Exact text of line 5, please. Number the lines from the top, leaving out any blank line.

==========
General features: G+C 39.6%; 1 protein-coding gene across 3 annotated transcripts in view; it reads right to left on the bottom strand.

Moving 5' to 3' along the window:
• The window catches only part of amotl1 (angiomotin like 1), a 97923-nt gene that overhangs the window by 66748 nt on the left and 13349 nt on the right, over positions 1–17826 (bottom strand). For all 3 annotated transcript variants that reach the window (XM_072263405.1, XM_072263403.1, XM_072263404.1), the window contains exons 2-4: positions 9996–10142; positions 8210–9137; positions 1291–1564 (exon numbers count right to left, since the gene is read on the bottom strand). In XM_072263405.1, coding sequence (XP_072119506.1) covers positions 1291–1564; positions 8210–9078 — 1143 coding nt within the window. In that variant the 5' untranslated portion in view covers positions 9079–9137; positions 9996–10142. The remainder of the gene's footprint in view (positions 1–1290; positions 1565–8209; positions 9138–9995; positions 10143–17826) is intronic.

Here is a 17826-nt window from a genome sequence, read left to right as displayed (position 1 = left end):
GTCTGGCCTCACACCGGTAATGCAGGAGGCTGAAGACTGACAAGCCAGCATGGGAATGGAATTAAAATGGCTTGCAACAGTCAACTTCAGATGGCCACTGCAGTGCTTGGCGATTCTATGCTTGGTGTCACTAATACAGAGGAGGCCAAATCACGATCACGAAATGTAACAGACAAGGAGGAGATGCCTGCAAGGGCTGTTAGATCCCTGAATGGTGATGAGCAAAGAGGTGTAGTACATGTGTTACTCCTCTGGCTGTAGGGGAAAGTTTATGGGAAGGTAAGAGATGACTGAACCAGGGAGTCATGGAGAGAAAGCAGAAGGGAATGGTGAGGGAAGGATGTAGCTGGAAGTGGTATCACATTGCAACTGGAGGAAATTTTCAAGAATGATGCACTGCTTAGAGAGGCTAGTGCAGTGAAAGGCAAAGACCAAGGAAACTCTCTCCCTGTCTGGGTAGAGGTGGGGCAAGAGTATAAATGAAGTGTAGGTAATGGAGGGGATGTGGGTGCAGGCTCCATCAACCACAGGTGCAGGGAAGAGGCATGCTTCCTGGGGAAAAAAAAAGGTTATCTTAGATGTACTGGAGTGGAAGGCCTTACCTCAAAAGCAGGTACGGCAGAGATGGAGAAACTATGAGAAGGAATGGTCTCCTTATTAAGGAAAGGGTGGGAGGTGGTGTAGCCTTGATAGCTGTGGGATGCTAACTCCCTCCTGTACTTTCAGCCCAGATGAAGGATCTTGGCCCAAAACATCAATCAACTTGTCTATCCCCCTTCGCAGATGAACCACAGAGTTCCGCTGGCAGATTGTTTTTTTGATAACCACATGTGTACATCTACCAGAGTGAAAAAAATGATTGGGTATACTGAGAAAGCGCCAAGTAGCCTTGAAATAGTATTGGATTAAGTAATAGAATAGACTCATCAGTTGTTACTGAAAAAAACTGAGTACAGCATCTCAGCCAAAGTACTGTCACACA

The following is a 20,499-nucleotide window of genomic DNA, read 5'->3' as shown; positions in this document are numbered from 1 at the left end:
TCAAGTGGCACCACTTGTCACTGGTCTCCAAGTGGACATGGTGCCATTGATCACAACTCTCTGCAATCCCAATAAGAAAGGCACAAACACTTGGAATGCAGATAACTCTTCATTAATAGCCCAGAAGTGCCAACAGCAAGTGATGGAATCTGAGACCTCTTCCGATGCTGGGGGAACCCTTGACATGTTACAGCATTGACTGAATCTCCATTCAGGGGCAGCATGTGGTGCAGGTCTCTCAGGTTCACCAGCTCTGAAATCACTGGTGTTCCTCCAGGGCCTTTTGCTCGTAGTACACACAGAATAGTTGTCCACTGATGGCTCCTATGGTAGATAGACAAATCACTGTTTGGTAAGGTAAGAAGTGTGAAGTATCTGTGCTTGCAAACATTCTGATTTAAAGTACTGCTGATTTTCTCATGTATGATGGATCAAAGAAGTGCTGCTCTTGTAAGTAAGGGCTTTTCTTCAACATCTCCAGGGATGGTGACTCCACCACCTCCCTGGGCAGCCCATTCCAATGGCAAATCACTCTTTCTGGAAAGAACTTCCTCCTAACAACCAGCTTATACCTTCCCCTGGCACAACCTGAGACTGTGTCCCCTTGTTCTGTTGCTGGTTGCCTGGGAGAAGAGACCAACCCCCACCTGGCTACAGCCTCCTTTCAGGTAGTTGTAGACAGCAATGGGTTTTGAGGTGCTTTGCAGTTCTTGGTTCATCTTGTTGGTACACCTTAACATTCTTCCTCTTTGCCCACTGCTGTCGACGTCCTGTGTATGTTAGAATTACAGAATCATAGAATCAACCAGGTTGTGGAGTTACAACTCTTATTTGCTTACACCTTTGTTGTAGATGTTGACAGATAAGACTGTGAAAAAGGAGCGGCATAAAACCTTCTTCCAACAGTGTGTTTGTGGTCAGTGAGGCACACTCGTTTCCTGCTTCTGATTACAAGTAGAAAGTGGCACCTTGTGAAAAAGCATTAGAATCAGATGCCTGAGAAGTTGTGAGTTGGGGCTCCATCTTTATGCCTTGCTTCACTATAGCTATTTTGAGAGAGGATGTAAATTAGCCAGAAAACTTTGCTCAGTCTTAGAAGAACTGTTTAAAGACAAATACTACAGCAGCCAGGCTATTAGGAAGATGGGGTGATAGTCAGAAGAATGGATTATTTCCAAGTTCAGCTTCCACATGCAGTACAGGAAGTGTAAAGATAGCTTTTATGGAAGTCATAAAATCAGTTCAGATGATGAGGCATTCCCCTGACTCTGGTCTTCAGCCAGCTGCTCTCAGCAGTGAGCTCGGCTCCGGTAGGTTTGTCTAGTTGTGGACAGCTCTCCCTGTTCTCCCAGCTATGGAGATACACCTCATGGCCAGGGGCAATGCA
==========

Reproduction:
GTCTGGCCTCACACCGGTAATGCAGGAGGCTGAAGACTGACAAGCCAGCATGGGAATGGAATTAAAATGGCTTGCAACAGTCAACTTCAGATGGCCACTGCAGTGCTTGGCGATTCTATGCTTGGTGTCACTAATACAGAGGAGGCCAAATCACGATCACGAAATGTAACAGACAAGGAGGAGATGCCTGCAAGGGCTGTTAGATCCCTGAATGGTGATGAGCAAAGAGGTGTAGTACATGTGTTACTCCTCTGGCTGTAGGGGAAAGTTTATGGGAAGGTAAGAGATGACTGAACCAGGGAGTCATGGAGAGAAAGCAGAAGGGAATGGTGAGGGAAGGATGTAGCTGGAAGTGGTATCACATTGCAACTGGAGGAAATTTTCAAGAATGATGCACTGCTTAGAGAGGCTAGTGCAGTGAAAGGCAAAGACCAAGGAAACTCTCTCCCTGTCTGGGTAGAGGTGGGGCAAGAGTATAAATGAAGTGTAGGTAATGGAGGGGATGTGGGTGCAGGCTCCATCAACCACAGGTGCAGGGAAGAGGCATGCTTCCTGGGGAAAAAAAAAGGTTATCTTAGATGTACTGGAGTGGAAGGCCTTACCTCAAAAGCAGGTACGGCAGAGATGGAGAAACTATGAGAAGGAATGGTCTCCTTATTAAGGAAAGGGTGGGAGGTGGTGTAGCCTTGATAGCTGTGGGATGCTAACTCCCTCCTGTACTTTCAGCCCAGATGAAGGATCTTGGCCCAAAACATCAATCAACTTGTCTATCCCCCTTCGCAGATGAACCACAGAGTTCCGCTGGCAGATTGTTTTTTTGATAACCACATGTGTACATCTACCAGAGTGAAAAAAATGATTGGGTATACTGAGAAAGCGCCAAGTAGCCTTGAAATAGTATTGGATTAAGTAATAGAATAGACTCATCAGTTGTTACTGAAAAAAACTGAGTACAGCATCTCAGCCAAAGTACTGTCACACA